Exploring park crowding across a metropolitan region using a GIS-based observational methodology: The case of six Greater Montreal parks


  • Victoria Jepson Institut national de la recherche scientifique, Centre Urbanisation Culture Société
  • Thi-Thanh-Hien Pham Département d’Études Urbaines et Touristiques, Université du Québec à Montréal
  • Philippe Apparicio Department of Applied Geomatics, Université de Sherbrooke


Park design, Park planning, Suburban parks, Urban parks, Systematic observation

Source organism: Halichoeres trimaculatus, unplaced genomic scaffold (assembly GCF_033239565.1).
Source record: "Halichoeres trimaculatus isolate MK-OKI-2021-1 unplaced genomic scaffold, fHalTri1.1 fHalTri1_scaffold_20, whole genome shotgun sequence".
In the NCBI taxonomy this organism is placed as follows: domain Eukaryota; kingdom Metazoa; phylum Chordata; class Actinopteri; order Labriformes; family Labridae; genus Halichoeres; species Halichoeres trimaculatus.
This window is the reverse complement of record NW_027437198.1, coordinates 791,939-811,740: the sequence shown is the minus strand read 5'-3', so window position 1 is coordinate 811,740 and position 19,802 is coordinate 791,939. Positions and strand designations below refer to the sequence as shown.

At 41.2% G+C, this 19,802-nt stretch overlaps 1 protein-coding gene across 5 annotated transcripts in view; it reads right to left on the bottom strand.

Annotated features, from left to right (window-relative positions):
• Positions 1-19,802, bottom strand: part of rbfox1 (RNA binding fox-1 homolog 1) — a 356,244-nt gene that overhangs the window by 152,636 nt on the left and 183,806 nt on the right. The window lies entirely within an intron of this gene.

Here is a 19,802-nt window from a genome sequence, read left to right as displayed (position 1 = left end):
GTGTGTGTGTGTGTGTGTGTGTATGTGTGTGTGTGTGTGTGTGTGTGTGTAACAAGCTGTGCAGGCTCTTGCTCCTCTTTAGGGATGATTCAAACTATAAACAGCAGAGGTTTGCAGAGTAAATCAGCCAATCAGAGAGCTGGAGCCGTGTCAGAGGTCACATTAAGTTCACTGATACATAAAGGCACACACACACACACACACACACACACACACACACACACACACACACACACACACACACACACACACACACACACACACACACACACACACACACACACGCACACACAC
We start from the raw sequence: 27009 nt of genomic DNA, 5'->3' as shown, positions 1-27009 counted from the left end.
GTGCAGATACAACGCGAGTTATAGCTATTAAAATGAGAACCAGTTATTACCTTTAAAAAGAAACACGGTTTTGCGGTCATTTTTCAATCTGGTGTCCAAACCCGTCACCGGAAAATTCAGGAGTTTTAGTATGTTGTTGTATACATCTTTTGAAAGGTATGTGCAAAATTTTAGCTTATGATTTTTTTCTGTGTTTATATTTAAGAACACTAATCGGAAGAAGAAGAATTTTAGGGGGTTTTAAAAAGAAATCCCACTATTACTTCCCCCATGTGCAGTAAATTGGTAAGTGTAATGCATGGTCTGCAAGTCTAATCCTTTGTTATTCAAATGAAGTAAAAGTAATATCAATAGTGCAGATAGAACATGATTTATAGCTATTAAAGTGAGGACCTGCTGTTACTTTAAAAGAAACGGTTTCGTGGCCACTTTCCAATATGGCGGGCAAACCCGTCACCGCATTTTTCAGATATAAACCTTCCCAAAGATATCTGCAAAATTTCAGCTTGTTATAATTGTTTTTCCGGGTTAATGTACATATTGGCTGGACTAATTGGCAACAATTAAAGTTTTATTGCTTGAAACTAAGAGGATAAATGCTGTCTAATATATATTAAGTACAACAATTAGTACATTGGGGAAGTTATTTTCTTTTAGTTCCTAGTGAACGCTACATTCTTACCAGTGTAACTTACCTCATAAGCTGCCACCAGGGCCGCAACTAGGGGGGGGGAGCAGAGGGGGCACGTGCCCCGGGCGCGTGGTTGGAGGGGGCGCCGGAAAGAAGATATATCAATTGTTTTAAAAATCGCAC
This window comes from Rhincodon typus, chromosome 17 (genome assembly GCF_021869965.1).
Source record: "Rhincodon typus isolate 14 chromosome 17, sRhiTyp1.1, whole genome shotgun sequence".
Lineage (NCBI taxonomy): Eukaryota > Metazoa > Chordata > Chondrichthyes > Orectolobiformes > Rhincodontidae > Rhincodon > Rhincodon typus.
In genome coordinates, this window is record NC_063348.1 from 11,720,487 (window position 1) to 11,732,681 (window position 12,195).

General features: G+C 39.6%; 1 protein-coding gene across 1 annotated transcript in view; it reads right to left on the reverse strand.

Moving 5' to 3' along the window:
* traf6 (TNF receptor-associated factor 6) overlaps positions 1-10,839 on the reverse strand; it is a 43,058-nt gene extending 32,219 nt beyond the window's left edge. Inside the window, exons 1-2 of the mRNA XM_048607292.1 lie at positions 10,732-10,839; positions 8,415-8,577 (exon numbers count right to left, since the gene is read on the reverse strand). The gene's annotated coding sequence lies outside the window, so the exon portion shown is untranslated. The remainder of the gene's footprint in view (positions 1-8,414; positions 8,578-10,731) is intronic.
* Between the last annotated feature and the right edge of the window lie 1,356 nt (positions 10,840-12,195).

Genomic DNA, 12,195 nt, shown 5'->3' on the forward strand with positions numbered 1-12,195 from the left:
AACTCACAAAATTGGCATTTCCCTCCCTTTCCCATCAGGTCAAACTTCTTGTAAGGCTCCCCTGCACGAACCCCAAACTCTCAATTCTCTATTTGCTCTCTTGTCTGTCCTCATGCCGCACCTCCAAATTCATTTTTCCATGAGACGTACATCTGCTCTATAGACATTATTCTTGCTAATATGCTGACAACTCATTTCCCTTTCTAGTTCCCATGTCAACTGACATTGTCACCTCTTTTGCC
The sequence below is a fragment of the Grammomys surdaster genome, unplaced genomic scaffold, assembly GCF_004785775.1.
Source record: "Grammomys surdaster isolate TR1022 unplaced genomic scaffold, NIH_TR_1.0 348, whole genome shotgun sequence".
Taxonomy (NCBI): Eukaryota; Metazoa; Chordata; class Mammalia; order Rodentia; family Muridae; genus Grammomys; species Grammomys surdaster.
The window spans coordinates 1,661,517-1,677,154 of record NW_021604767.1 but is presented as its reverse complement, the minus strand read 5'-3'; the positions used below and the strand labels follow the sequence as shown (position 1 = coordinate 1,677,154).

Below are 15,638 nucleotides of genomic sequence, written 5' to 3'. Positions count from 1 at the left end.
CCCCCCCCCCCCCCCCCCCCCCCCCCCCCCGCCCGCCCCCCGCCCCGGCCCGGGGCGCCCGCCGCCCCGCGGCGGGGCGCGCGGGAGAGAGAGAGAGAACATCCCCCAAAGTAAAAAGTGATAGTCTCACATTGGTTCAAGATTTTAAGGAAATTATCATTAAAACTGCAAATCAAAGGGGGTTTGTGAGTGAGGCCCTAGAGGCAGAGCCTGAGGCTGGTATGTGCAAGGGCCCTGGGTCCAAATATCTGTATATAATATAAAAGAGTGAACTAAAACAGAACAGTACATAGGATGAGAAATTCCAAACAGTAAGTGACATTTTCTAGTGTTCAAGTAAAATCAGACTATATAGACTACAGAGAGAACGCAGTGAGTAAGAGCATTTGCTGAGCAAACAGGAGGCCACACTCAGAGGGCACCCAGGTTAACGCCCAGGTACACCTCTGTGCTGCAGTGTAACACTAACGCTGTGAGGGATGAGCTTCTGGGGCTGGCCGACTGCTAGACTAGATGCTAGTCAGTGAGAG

Understanding how park configurations and equipment impact the ways people use parks can help create more appropriate park design in function of users’ needs. Research on parks in Canada tends to ignore how to empirically evaluate park crowding. In this paper, we put forward a GIS-based observational method to examine the notion of crowding in different types of parks. This methodological approach is applied to six Greater Montreal parks located in urban core and suburban neighborhoods that have different levels of accessibility. Our bivariate and visual analyses point to some determinants of park crowding, i.e., accessibility indicators (proximity and hectares per person), urban services near the parks (e.g., daycares), and park equipment. We show sports facilities attract all visitors, but a low presence of adolescents and seniors is observed in all parks. Urban core parks offer less passive activity infrastructure but have more diverse uses and crowding than suburban parks.